So Spore : Galactic Adventures has finally hit store shelves, after much anticipation and hype, drawing comparison to Sony’s Little Big Planet . I’ve gotten a lot of play time with it, and I’m sorry to say that I’m less than impressed. I feel qualified to say that as a huge follower and fan of Spore since before the Creature Creator/Demo was released, and having followed the game from pre through post-release. The premise of Galactic Adventures is to allow the player to take a character from their previous Spore games or create a new character to be their Space Captain. Your Captain will then be available to be used in numerous Maxis created adventures, six free adventures from the creators of Robot Chicken as well as the unlimited plethora of user created adventures. The game feels similar to the Creature Phase of Spore in camera angle and control. You don’t actually control your ship anymore, but instead have the vantage point of your Captain through the entire mission. This brings me to one of my many complaints of the game-the lack of an over-arcing story in the Maxis created missions. It’s surprising to me that Maxis decided not to link any of their missions together with a bigger plot.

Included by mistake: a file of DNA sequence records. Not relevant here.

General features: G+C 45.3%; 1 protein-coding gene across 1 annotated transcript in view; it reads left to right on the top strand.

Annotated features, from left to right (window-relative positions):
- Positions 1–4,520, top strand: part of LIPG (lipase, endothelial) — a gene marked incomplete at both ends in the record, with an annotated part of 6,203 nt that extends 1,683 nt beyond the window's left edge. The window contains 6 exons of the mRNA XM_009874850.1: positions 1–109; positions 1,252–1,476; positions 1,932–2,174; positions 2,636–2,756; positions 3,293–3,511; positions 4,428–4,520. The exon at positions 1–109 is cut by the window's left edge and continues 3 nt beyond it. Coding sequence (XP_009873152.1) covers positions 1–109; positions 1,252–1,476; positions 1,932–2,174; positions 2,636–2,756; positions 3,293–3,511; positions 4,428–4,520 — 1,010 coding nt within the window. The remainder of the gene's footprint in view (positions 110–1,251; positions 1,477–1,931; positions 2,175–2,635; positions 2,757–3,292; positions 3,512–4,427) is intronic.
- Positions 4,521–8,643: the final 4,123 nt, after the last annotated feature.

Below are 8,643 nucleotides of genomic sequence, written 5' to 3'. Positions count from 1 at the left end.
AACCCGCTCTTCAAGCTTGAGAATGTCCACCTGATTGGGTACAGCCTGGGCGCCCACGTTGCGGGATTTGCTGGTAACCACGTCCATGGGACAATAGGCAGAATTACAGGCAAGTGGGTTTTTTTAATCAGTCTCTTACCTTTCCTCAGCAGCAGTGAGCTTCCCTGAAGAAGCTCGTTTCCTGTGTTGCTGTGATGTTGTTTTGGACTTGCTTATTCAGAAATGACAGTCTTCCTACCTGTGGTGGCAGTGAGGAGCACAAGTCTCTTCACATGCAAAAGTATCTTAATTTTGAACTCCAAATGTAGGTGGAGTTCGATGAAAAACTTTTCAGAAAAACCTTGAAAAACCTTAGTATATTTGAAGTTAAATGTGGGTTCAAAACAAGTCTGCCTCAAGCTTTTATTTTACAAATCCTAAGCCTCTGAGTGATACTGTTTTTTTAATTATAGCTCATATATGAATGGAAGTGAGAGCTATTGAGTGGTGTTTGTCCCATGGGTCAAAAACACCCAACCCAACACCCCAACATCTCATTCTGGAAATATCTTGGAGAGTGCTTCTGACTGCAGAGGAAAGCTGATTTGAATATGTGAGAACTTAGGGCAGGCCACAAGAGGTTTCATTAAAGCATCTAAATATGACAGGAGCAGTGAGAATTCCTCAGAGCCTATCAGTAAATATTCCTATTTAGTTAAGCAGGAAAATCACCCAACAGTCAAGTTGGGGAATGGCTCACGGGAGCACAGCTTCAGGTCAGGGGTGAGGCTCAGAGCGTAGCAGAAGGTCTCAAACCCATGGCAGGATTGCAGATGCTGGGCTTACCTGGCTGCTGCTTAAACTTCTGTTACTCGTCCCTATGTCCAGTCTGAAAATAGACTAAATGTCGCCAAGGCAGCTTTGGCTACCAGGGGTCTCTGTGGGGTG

Each mission is it’s own individual adventure, usually lasting no more than five minutes. Unfortunately, it seems that for every five minutes you spend playing a missions, there is at least double the time spent downloading and sitting through loading screens. If you haven’t played Spore before, let me give you some background. There is something called ‘Sporepedia’ in the game, which is a management tool to view all of your creations and all of your imported creations. Inside the Sporepedia you can subscribe to “Sporecasts”, which is basically a subscription to a specific user’s content, allowing you to automatically download their new creations as soon as they are uploaded to Spore’s servers. By installing Galactic Adventures, you add a Sporecast for Maxis adventures to your Sporepedia, as well as a sporecast for the Robot Chicken adventures, if you choose to add that content. Why am I going through this lengthy description? Well, as I mentioned, Spore automatically downloads new content, ie new adventures, if you are connected online and signed into your Spore account in-game. So if I have already downloaded this content from my Sporepedia page, why is it that when I start the mission I site through an additional loading screen while Spore : GA downloads all of the textures, buildings, creatures, etc. for the mission that I just choose to play? I would have hoped that all of that material would have been downloaded already, but you’ll be surprised to find that is not the case. This can be especially irritating considering it happens after an already lengthy load screen for the mission. Add on to this, as well, that I have a very sketchy home internet connection that works when it wants to, meaning that I cannot play a new mission if my internet is down—unforgivable. I’m sorry, but for me that is a little too much of an investment for a five minute gaming experience. I actually got started playing the Iphone version Spore : Origins while I waited during the long and frequent load screens in Spore : GA.